I can almost hear the school bell

Next Monday we begin our new school year here at the Crazy House Baldwin Academy Baldwin School of Misfits… um home. This summer, Mr. Daddy Principal Man helped me squooosh all four kids into one room, move all my sewing stuff downstairs and turn our third bedroom into an official school room!

The kids are so very excited! I’m almost done getting everything ready for Monday, just a few more things to print out and get in their folders!
Next, I’ll write up what our curriculum is going to be this year….other than fun, fun and fun!
Where do you school?
and…uh.. does your school have a name?
 

Squashing the genius within

It would have never crossed my mind to go gather “supplies” from around my house and get creative with them. I never stole momma’s yarn, screwdriver, clothespins and t.p. rolls and ran off into the back yard to act like MacGyver. I don’t really know what would have happened but I’m pretty certain it would have been a bad bad thing. For the longest time my mom and I had separate crayon boxes and coloring books. I wouldn’t dare touch her stuff. I still won’t. Not without explicit permission and sometimes supervision.

As I got older, I started noticing how the kids in school getting awards and accolades were raised in environments that allowed for creative inventing and experimenting. Testing, trying, pushing, creating, risking, succeeding and failing. I was jealous. There was and still is a part of me that thinks of how much “more” I could have been if I had been allowed to explore my world that way.  I know now that there is more to a person’s creativity and success than just living in a more free environment. There are people all over that had nothing to explore or creating with and they still grew to be amazing people.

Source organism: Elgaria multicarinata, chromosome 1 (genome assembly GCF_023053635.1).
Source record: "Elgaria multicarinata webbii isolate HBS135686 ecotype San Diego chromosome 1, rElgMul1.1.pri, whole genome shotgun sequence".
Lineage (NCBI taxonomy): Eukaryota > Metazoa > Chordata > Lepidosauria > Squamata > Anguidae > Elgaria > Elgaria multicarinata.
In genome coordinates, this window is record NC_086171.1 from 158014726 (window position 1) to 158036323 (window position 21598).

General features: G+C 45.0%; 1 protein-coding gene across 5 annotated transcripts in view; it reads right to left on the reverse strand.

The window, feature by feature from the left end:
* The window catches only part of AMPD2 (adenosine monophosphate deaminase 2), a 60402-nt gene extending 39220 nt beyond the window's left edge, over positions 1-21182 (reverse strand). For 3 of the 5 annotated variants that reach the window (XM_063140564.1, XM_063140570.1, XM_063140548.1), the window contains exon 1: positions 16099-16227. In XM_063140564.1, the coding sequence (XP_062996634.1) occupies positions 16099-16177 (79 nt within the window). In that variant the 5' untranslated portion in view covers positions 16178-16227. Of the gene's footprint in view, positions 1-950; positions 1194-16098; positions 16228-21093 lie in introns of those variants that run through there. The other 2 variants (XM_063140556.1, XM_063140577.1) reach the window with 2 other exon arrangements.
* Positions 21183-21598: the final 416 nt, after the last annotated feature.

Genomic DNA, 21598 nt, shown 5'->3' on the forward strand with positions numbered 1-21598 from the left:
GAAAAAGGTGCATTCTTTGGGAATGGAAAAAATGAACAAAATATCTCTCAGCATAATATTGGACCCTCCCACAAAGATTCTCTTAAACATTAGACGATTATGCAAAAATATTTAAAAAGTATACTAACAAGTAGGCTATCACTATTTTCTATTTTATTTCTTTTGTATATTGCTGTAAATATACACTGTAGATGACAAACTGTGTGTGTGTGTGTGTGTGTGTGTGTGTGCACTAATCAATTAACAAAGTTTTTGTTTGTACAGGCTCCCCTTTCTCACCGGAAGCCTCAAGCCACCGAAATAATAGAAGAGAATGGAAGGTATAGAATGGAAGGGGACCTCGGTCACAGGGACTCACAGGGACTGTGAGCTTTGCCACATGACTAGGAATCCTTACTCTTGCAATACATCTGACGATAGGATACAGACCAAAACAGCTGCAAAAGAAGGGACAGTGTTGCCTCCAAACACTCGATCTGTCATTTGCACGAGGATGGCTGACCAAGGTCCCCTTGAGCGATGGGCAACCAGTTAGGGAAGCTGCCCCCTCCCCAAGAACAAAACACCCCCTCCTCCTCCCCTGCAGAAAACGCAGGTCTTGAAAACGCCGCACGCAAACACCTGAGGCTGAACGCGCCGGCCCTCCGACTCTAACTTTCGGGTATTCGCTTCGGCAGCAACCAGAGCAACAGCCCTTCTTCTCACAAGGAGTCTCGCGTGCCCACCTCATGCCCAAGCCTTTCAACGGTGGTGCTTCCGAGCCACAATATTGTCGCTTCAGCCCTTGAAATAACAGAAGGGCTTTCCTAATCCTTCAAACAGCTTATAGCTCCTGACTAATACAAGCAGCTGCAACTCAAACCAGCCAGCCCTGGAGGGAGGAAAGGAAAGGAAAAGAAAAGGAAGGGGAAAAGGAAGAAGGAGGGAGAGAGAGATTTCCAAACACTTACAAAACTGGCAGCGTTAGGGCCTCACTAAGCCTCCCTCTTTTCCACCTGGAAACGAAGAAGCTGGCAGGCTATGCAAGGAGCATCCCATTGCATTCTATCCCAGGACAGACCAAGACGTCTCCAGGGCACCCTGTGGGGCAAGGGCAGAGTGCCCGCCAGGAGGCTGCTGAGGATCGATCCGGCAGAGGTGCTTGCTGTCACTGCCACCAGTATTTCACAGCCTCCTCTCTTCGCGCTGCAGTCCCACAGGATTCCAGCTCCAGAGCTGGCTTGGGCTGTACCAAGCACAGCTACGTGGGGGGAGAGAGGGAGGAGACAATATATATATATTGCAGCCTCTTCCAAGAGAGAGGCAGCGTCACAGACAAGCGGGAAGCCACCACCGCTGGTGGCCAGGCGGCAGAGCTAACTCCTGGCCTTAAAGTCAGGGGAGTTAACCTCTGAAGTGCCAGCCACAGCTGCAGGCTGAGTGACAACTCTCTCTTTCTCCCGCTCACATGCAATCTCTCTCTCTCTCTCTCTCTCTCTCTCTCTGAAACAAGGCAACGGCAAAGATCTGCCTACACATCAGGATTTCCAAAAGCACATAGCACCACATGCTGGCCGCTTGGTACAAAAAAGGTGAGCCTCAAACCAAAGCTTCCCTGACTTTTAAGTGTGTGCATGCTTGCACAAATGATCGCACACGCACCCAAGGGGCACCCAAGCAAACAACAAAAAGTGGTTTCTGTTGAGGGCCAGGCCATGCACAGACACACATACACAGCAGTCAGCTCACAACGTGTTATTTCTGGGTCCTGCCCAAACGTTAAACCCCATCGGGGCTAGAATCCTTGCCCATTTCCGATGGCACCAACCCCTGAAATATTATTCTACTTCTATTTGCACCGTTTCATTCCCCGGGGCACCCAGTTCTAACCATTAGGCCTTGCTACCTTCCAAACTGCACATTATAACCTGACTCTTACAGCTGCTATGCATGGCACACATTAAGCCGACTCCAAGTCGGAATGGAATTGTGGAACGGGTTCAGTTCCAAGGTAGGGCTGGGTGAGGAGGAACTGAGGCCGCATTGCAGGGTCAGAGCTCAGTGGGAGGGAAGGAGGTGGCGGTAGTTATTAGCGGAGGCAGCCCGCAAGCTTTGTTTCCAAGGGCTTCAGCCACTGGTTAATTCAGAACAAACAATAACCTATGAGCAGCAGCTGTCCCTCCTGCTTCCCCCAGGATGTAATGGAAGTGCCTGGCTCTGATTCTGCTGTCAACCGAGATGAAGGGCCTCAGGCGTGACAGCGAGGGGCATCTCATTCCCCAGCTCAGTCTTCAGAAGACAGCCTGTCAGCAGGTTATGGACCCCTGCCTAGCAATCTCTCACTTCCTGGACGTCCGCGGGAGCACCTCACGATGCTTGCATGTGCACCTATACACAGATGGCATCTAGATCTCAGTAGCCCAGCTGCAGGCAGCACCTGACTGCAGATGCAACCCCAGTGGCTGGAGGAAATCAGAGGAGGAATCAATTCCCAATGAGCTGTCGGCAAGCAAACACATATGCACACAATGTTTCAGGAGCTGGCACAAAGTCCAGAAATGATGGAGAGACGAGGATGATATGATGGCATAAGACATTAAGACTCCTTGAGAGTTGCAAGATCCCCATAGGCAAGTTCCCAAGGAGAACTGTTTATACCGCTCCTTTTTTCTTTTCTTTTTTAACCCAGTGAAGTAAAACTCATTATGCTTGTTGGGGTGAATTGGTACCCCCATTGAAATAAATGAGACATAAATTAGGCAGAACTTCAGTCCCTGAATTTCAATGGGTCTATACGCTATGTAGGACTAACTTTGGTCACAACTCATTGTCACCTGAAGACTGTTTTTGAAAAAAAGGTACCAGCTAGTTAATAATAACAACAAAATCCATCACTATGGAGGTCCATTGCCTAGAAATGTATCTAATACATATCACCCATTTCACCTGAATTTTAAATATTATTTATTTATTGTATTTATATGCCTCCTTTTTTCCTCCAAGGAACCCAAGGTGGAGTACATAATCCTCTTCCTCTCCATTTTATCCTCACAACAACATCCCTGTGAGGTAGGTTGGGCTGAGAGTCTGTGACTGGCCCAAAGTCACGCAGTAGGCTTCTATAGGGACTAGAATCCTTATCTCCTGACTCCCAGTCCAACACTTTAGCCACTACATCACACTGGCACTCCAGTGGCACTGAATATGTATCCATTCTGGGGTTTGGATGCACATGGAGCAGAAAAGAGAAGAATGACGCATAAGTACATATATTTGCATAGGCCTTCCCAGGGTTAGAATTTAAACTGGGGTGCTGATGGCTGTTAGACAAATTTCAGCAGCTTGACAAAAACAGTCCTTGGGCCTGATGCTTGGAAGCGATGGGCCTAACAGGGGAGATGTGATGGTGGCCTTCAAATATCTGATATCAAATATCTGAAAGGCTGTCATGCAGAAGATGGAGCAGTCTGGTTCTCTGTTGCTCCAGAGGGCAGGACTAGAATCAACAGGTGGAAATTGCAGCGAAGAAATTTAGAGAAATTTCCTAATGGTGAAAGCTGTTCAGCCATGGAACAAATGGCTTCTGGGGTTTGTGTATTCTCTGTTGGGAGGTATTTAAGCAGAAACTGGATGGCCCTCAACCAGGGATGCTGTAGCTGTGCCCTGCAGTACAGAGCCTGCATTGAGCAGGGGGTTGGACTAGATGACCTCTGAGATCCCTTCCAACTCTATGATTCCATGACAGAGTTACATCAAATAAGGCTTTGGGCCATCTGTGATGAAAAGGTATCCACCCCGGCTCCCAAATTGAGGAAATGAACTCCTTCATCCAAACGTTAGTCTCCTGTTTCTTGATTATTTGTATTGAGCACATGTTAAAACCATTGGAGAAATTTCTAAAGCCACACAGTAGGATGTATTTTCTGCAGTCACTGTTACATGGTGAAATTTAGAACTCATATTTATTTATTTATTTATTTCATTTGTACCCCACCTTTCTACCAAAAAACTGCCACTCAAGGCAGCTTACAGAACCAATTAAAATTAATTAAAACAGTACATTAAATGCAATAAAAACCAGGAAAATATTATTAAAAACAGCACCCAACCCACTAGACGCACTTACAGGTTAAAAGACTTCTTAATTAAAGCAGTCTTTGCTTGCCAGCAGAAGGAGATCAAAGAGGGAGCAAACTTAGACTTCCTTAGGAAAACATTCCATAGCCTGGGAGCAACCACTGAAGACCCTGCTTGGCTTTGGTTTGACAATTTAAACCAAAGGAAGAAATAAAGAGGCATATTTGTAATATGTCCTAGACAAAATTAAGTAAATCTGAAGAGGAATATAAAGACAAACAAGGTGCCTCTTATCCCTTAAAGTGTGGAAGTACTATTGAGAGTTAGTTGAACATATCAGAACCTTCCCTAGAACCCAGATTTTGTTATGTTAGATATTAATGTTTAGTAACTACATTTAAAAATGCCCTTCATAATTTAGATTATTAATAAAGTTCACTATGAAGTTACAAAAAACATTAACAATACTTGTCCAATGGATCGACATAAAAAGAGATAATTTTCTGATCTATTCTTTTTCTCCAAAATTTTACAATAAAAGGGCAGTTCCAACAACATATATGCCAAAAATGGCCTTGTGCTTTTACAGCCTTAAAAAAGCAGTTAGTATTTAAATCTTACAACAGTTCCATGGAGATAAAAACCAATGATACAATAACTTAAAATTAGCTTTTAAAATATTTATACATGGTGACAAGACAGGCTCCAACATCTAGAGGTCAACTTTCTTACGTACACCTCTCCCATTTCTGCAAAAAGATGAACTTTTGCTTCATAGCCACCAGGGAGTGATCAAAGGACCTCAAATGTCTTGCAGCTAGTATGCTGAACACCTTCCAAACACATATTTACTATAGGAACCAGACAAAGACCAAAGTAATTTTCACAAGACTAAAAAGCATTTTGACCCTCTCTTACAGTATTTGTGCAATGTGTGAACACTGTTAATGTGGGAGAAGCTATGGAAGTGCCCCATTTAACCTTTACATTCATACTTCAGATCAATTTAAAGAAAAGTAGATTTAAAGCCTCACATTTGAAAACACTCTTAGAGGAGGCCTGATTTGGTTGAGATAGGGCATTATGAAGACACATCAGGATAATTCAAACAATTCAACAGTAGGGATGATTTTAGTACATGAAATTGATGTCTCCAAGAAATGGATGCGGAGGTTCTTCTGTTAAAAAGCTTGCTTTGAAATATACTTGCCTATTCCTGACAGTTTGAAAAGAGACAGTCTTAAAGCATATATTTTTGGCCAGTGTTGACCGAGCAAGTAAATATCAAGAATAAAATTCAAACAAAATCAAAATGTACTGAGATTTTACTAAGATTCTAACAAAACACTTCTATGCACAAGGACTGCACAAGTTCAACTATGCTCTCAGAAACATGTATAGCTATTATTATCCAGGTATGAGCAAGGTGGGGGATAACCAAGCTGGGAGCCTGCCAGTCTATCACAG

It is a misconception in my head. Mix it with my regret over all the things I could have done had I been more this or more that and you end up with a mom heck bent on making sure her kids feel free to be, to explore, to create, to test and to dream.

It’s killing me.

They sneak “supplies” out of the house and it gets broken or lost. I can’t tell their clean clothes from the dirty clothes because they dump the hampers to make boats or pulleys or offices. Clotheslines with knots in them strung up in dangerous fashion. Furniture being pulled together, concoctions of various shampoos and lotions in the bathroom, collections of trash to be recycled into some new contraption and towers of dishes (that come crashing down) from emptying the dishwasher because putting them away just wouldn’t be fun if you didn’t balance the coffee mugs 5 high in a leaning tower while walking across a kitchen chair bridge to the cabinet.

I’m tired. They don’t put anything back and they have no concept or concern for respecting other people’s property.